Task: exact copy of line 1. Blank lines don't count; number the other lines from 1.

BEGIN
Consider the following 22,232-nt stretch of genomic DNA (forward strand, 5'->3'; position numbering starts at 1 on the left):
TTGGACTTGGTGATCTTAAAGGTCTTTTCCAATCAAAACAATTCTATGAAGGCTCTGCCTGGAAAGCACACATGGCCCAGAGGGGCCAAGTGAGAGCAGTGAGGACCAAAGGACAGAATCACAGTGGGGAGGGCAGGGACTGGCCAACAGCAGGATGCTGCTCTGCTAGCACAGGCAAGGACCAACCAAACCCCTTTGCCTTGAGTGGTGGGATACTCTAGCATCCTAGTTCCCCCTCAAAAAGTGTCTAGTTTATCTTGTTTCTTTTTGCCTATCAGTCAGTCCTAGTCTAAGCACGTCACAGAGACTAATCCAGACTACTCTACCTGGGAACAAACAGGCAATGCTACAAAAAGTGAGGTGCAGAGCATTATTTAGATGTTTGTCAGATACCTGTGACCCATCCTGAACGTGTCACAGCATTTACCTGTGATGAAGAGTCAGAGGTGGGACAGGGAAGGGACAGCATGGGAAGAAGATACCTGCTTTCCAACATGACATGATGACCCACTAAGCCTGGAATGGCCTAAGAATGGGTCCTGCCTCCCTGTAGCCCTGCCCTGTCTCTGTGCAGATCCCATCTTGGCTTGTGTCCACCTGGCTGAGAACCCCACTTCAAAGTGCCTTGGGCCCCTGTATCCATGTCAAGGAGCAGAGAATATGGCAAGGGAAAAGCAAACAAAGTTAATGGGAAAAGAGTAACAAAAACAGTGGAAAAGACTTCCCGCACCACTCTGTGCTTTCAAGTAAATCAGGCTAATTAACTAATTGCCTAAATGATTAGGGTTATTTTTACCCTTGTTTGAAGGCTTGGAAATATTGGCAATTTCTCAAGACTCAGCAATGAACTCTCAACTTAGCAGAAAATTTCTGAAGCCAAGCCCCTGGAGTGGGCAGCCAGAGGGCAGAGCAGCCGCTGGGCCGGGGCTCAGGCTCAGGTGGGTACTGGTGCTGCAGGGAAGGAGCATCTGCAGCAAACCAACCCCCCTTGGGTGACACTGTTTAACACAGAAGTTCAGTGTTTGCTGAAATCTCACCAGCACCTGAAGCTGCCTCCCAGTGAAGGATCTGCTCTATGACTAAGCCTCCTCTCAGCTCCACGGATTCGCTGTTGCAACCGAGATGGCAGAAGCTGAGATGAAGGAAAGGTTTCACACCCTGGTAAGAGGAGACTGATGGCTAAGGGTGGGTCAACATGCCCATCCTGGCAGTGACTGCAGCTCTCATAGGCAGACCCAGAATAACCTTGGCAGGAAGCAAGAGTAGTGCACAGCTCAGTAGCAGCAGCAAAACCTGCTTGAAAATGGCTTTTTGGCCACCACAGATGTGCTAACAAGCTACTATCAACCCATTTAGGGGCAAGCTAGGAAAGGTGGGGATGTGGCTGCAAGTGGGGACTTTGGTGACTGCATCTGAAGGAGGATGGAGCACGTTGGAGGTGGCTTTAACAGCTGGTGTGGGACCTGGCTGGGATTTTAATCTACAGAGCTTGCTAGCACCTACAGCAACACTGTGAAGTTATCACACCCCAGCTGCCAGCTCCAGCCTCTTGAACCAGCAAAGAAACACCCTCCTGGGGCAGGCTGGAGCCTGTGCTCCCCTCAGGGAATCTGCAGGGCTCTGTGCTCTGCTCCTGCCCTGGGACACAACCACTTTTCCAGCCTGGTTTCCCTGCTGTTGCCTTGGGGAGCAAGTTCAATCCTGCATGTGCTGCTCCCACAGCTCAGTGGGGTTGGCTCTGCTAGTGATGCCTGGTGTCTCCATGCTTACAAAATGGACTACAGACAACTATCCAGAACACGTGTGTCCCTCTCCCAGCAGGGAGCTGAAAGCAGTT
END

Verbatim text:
Consider the following 22,232-nt stretch of genomic DNA (forward strand, 5'->3'; position numbering starts at 1 on the left):